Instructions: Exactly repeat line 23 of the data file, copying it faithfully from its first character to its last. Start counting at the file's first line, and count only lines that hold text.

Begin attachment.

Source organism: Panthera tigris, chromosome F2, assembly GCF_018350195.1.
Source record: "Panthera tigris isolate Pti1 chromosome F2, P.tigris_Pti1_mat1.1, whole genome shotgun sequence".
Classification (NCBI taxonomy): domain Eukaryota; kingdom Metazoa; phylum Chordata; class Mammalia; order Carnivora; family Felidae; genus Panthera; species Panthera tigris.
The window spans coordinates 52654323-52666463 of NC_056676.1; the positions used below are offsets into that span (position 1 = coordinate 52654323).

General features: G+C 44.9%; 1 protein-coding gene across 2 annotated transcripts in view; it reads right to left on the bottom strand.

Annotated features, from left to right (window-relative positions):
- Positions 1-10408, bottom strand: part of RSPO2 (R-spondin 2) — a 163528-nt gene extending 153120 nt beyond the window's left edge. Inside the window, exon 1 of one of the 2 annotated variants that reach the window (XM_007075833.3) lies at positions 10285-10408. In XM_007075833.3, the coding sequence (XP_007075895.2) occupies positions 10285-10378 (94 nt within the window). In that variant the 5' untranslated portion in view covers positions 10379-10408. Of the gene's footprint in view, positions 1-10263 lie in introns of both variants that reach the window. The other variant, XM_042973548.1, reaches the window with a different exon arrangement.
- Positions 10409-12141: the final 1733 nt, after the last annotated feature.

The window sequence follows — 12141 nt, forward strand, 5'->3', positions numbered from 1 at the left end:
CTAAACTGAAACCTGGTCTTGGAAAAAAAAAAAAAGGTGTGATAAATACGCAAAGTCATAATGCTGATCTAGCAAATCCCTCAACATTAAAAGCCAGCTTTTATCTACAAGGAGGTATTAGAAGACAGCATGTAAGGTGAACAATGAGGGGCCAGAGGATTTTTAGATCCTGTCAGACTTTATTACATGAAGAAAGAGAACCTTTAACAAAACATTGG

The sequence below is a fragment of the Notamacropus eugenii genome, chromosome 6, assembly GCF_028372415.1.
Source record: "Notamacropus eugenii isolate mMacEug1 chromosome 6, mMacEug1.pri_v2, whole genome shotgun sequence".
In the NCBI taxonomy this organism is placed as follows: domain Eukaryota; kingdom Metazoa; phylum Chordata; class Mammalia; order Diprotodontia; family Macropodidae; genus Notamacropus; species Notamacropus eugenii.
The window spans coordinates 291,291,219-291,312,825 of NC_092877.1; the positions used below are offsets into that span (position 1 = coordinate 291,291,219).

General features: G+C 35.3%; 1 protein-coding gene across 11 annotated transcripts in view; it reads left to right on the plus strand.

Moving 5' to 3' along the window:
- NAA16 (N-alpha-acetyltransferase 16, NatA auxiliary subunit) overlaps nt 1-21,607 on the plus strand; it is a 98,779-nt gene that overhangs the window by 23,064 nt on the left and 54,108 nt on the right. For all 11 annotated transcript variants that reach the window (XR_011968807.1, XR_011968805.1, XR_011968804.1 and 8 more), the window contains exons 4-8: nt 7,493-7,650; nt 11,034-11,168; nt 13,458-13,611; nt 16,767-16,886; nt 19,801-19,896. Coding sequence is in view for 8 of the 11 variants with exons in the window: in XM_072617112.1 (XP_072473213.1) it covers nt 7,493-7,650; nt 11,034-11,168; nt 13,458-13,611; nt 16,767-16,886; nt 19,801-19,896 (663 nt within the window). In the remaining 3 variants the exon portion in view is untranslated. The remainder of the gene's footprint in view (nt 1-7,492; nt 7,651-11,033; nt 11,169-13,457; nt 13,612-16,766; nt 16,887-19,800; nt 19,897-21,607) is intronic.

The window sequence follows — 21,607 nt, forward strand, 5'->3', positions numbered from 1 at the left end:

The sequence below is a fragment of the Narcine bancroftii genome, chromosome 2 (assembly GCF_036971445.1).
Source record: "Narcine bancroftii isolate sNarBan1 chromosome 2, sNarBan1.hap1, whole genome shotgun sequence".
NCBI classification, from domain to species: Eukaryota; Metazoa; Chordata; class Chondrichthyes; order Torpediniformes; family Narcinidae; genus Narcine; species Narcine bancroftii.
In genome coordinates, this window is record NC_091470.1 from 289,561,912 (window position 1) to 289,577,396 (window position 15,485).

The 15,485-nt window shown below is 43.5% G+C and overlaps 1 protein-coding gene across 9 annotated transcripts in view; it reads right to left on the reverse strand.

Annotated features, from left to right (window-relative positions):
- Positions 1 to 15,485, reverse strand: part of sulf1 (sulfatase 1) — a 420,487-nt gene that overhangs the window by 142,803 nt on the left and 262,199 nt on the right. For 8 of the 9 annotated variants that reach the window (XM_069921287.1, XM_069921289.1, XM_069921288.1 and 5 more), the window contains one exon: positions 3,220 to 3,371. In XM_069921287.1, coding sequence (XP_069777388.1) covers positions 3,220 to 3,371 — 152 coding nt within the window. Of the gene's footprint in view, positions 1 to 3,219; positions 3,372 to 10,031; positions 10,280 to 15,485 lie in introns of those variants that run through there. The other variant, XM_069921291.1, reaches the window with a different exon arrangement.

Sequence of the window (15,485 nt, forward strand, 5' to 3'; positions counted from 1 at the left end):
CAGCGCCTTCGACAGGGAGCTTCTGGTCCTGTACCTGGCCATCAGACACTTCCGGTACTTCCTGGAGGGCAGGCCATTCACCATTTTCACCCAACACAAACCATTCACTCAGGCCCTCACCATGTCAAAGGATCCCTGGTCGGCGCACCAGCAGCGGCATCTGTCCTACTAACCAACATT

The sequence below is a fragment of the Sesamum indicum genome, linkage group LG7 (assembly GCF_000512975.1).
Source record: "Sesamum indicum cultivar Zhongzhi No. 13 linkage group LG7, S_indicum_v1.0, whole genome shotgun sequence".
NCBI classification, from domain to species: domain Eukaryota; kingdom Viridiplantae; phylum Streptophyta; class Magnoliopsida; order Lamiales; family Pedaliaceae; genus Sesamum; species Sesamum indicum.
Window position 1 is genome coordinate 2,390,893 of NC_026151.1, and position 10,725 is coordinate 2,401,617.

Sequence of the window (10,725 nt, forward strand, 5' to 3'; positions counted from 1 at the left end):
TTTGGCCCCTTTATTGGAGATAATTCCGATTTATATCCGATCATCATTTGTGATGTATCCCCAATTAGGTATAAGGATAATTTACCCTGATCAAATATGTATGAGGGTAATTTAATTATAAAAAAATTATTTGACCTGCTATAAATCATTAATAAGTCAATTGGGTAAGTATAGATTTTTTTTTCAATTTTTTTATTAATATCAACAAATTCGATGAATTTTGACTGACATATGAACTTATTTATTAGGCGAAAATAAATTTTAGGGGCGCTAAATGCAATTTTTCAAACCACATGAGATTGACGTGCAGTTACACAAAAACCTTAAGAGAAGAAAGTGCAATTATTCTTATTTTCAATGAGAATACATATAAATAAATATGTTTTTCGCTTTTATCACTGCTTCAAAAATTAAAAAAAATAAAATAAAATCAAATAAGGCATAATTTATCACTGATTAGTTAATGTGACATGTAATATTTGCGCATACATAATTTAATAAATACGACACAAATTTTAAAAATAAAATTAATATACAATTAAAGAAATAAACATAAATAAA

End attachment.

The 15,485-nt window shown below is 43.5% G+C and overlaps 1 protein-coding gene across 9 annotated transcripts in view; it reads right to left on the reverse strand.